The name was so exotic – Semuc Champey, the loveliest spot in Guatemala. It was nature at its finest, a natural water park. The question was how anyone ever found it. Along a winding road from Guatemala City to Coban my son and I went 3 1/2 hours, continuing on for over an hour to the turnoff where the sign promised only 22 more kilometers (13.2 miles). Soon to be there, right? No, this road turned ugly. It was uneven and rocky and the pick-up truck listed back and forth as it maneuvered up and down the mountains, often requiring first gear. One and a half hours later, we arrived at the end of the road. (I didn’t add in the time when we had to turn around because our driver forgot to get gas nor the extra time it took to deliver a rope to his cousin.)
The good news is it’s worth it – vale la pena. At Semuc Champey, the thundering Cahabon river disappears under ground. Above it are gently layered pools of clear, jade colored water for swimming and wading, all located in a lush area of mountains with green, green, ferns, flowers, and pine trees. It was raining hard when we first arrived. As it shifted to a light rain, we went out – the only ones swimming. Everyone else was huddled under shelter. It was easy to make our way from pool to pool. The sun soon emerged, lighting up the pools and bringing in the crowds. There was a balance of Guatemalans and foreigners visiting the site, clearly distinguishable by shade and dress.
Below the pools, the river emerges with a roar, causing some grand falls which we observed from below.
The second part of the day was a cave tour across the river at Kan’ Ba. As usual, we had to sign in and I noted that five of the last seven registrants were Israelis. It is a custom for young Israelis to take a year off for travel after serving their “sherut tzvai’l” or mandatory time in the military. They are adventurous travelers and we saw many of them.
Truthfully, I had been anxious about the cave tour since the morning. We knew what to expect from previous participants. An indigenous guide would give you a candle as you enter the water at the base of the cave. You would wade at first, but then swimming was required! After registering, I was reassured to meet our guide, Israel, a small, wiry, man with a huge, beautiful smile, reminiscent of Xi, the bushman in the movie, “The Gods Must be Crazy”. There were only two of us on the tour. In the dark of the cave, we would have three candles and a weak battery powered flashlight around Israel’s head. As we started, I was having serious questions about the wisdom of this adventure but I was still a mother and I couldn’t let my son go in there alone, even if he was twenty-four years old.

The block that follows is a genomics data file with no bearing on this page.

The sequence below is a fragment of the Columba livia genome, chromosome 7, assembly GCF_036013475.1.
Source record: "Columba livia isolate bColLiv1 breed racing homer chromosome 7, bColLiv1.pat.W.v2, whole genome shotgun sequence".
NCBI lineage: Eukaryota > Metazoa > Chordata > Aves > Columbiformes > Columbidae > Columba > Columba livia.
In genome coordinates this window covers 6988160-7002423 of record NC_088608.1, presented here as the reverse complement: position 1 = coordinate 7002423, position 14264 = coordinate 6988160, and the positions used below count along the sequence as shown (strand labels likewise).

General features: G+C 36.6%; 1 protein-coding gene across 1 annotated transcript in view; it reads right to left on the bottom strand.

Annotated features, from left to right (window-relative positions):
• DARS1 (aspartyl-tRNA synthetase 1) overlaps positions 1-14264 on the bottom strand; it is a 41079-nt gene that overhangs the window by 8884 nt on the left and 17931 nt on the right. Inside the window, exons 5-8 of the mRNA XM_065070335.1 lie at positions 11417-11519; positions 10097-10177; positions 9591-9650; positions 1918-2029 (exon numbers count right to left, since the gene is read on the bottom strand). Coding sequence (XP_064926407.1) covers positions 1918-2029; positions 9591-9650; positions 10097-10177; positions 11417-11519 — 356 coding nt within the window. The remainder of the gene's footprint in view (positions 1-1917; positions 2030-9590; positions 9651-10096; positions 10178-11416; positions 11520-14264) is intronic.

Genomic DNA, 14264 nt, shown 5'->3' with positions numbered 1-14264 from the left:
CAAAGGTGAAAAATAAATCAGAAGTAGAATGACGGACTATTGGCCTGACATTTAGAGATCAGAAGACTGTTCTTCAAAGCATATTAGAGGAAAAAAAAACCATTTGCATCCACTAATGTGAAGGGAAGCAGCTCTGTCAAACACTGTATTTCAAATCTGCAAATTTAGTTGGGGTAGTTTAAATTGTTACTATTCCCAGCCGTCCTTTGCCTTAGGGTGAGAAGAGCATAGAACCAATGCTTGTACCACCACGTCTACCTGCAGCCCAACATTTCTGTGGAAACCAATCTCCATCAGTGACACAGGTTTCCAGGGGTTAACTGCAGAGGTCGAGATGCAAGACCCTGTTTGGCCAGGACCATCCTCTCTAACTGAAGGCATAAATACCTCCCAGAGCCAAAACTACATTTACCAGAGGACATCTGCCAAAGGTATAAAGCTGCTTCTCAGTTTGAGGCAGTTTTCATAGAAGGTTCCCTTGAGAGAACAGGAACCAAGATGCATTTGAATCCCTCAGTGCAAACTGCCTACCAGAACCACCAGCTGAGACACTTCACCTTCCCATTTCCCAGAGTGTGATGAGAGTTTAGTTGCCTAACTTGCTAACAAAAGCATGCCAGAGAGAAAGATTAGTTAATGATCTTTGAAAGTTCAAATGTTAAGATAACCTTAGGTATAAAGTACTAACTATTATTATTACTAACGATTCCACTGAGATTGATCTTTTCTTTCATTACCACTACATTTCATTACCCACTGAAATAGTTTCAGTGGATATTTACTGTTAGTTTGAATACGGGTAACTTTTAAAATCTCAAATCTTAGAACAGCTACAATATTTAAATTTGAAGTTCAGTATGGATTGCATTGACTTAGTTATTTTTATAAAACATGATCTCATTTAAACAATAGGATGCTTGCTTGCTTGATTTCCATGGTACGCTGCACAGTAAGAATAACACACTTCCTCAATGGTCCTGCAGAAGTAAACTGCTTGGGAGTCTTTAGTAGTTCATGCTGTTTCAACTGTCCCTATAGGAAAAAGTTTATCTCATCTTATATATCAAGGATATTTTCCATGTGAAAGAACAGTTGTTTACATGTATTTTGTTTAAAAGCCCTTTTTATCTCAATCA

The water was cool, not cold. I was already breathing hard as we began to swim against a strong current flowing towards the cave opening while trying to keep the candle dry. There were stalactites to grab here and there. Israel stopped occasionally, pointing out various patterns with his headlight. It was hard to appreciate the different formations when all I could concentrate on was water rushing by, exiting in unknown places. The rains had been very heavy, preventing us from crawling out of the cave for a view of the waterfalls above us. Instead, we spent more time inside, climbing up to some dry caverns. When we finally turned around, it was wonderful to be flowing with the current. At one point, we had to direct our heads between two stalactites almost caressing the water with two feet of clearance between water and cave. Daylight never looked so good.
But Israel was not through with us. The tour also provided innertubes for a river float. Because of the rainy season, the river was on the run, making it more of a river dash. We hooked up our tubes, my feet under my son’s arms, and Israel’s small feet under my arms, putting in just below the falls. Floating along with waterfalls and mountains around us, children waving from the banks, and an occasional rapid was way beyond what Disney could ever provide. I was sorry when this part ended.
As with all adventures, it felt good to be done. If the cave tour had been in the U.S., I’m sure life jackets and better lighting would have been required. But many countries of the world let you access and assume the risk of your chosen undertaking without worry of a lawsuit. As an attorney, that’s bothersome. As a participant, it is exhilarating. So, until the next column, remember ‘always pack your swimsuit and some extra courage.’
Aventuras Turisticas has reasonable tours – http://www.aventurasturisticas.com.
Kan’ Ba Caves – located immediately downriver from Semuc Champey.
Hotel La Posada in Coban – a private residence that became a hotel in 1939. 1a calle 4-12, zona 2, 502-7952-1495;http://www.laposadacoban.com
Casa D’Acuna – wonderful restaurant and home of the best waiter in Guatemala – extensive menu. (It’s also a budget hotel.) 4a Calle 3-11 Zona 2, 502-7951-0482